Unlike those figures, Obretetsky is not known to have expressed any opposition to Putin and experts on the region say oligarchs who become incredibly wealthy in Putin’s Russia often have the leader’s tacit consent.

But Obretetsky’s friend Pavel Borovkov has previously asked whether he was killed on purpose.

He told Life: ‘You know, people drive cars very carefully in (Britain). I don’t exclude that he was specially knocked down.’  

The curious cases of Russians dying or being attacked in Britain 

Suspicions over the deaths of Russians in Britain came about after ex-KGB agent Alexander Litvinenko was poisoned with polonium-210 

2006 – Ex-KGB agent Alexander Litvinenko was poisoned in London in 2006, a killing which a judge later said was probably approved by President Vladimir Putin.

The defector died after two agents slipped radioactive polonium 210 into his tea pot at a Mayfair hotel in central London.

The 43-year-old had been an officer with the Federal Security Service (FSB), but he fled to Britain where he became a fierce critic of the Kremlin. He died after an agonising six-day battle in hospital.

An inquiry found two Russian men – Andrei Lugovoi and Dmitri Kovtun – had deliberately poisoned Litvinenko by putting polonium-210 into his drink at a London hotel.

2008Badri Patarkatsishvili, a businessman and politician, was found dead at the Surrey mansion he owned.

Police, who initially described the death as ‘suspicious’, tested for radiation poisoning, but no traces were found. The case was closed.

Shortly before his death, the 52-year-old had spoken of an assassination plot, claiming that a hit squad of four Georgians had been sent by the Kremlin to London ‘to do something against me’, while secret tapes of a conversation between a Russian official and a Chechen hitman emerged in which they discussed how to make him ‘disappear completely’.

According to BuzzFeed, American authorities believes he was poisoned, triggering a cardiac arrest — a favourite Russian means of assassination.

2012Alexander Perepilichnyy, a key witness in a £140million tax fraud investigation, collapsed while jogging outside his £3million mansion in Weybridge, Surrey, in November 2012.

The Russian had ingested gelsemium – a very rare toxic plant found only in China, a coroner heard, although this was later questioned.

Tests carried out by leading botanist Professor Monique Simmonds of Kew Gardens found a chemical in Mr Perepilichnyy’s stomach that could come only from a variety of gelsemium – a known method of assassination by Chinese and Russian contract killers.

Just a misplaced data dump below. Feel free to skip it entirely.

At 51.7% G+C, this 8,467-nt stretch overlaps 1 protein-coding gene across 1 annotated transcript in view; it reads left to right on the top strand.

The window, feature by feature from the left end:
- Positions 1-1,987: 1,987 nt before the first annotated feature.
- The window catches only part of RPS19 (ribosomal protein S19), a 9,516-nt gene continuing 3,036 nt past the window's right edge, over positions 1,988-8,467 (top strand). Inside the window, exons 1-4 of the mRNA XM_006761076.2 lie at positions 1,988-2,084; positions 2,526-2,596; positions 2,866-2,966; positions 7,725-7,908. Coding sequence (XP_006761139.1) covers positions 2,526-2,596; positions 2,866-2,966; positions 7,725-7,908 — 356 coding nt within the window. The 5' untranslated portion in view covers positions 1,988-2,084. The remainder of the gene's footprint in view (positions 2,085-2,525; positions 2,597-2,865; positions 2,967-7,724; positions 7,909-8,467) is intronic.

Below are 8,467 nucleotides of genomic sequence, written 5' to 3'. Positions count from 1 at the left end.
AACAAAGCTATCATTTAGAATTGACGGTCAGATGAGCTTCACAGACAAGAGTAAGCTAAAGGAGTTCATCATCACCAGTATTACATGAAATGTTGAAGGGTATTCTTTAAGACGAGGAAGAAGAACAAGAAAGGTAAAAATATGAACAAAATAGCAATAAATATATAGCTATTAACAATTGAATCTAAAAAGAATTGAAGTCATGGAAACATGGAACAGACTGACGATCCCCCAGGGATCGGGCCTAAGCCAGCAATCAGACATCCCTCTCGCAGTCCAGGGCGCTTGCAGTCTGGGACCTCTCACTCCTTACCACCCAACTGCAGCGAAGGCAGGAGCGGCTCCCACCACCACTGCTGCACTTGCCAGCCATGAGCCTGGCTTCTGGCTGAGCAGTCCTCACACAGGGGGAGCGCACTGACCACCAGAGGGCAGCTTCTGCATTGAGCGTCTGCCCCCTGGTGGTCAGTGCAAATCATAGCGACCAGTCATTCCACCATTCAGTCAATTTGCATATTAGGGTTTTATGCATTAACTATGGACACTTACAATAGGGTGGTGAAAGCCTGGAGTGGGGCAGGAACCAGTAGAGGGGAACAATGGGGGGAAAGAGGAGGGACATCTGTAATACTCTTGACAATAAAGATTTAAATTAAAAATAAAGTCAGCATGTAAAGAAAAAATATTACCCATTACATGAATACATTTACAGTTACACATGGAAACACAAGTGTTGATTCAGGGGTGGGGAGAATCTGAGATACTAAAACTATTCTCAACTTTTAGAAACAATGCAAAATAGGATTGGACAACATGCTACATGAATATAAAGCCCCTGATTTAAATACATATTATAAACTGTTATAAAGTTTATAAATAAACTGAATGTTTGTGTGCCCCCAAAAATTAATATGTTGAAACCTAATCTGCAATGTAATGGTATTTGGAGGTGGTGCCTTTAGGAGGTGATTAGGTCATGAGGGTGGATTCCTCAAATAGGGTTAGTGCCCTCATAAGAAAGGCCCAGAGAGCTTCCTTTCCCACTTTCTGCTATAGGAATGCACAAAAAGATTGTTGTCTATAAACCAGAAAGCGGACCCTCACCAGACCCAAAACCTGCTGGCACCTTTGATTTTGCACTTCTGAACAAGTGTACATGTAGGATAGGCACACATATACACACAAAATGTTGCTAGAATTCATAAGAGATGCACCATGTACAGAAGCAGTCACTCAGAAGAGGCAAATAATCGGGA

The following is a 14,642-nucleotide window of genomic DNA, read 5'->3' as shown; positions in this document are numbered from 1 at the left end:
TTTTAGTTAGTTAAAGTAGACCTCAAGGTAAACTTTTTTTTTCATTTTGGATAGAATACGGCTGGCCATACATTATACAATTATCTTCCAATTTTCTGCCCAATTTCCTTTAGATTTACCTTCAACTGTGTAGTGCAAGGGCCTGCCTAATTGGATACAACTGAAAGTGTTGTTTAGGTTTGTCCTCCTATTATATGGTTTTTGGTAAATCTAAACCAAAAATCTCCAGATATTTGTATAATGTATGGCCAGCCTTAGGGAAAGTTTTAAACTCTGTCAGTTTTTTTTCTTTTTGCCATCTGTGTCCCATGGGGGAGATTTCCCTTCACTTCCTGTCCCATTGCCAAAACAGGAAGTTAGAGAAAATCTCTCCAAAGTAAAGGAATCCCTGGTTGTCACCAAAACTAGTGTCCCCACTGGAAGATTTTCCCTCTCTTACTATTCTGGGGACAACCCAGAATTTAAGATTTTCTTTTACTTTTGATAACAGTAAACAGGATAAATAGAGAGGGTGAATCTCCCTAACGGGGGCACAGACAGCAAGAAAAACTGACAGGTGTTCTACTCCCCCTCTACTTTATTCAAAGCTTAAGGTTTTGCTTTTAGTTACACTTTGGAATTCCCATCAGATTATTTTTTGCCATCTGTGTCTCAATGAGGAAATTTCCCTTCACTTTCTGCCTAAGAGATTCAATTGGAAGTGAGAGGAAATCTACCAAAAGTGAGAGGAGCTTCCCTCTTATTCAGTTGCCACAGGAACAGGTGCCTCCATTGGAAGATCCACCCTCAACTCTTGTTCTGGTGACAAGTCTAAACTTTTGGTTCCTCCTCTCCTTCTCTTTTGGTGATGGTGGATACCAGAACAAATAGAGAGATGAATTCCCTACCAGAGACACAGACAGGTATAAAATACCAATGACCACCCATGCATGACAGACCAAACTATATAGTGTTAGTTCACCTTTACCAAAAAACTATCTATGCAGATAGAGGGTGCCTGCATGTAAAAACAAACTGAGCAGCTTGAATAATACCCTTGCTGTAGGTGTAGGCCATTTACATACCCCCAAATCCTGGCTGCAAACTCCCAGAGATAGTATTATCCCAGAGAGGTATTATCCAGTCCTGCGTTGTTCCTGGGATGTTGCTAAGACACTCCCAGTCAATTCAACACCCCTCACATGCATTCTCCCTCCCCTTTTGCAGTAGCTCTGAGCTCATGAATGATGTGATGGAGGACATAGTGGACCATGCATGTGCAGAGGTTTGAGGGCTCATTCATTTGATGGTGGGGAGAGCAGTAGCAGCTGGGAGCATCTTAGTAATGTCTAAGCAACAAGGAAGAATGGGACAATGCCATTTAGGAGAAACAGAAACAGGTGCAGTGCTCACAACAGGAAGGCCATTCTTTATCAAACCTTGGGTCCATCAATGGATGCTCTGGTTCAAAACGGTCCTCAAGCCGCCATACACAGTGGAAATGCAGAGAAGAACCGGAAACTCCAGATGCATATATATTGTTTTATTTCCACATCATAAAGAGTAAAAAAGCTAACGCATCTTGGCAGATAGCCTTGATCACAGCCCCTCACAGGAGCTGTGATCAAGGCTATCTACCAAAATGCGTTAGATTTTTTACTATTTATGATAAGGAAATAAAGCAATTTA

Nikolai Glushkov, 68, was discovered by his family late on Monday night at his suburban home in New Malden, Boris Berezovsky was found dead in England in 2013 and the death of Badri Patarkatsishvili is unexplained

2012German Gorbuntsov survived despite being shot several times with a sub-machine gun on the Isle of Dogs in East London.

The Russian banker allegedly had evidence relevant to the attempted murder of Russian billionaire Alexander Antonov.

2013 Boris Berezovsky, was found dead in his in Berkshire bathroom with a ligature round his neck in March 2013.

His friends in the secret service say he planned to give Putin evidence of a plot involving oligarchs to topple the strongman in a coup.

A coroner recorded an open verdict saying he either took his own life or he was killed and the scene was staged to look self-inflicted.

2018 – Former Russian double agent Sergei Skripal and his daughter Yulia collapsed in Salisbury on March 4, 2018 after being poisoned with nerve agent Novichok.

The Skripals lived to survive, but another woman who was contaminated, Dawn Sturgess, died after she sprayed herself with what she thought was perfume.

Eight days after the attack, Prime Minister Theresa May told Parliament that two Russian spies had smuggled Novichok into the country to target the former spy Skripal.

2018 – Former Aeroflot deputy director Nikolay Glushkov was found apparently strangled in his home in New Malden, south-west London, a week after the Novichok poisoning of Sergei and Yulia Skripal in Salisbury.

The body of the 68-year-old Russian businessman, a close friend of Vladimir Putin critic Boris Berezovsky, was discovered by his daughter on March 12 last year.

His daughter Natalia said she found his body in a ‘trashy set-up of a suicide’. Speaking earlier this year, she said: ‘Not knowing how or why he was killed or who did it makes this even harder.’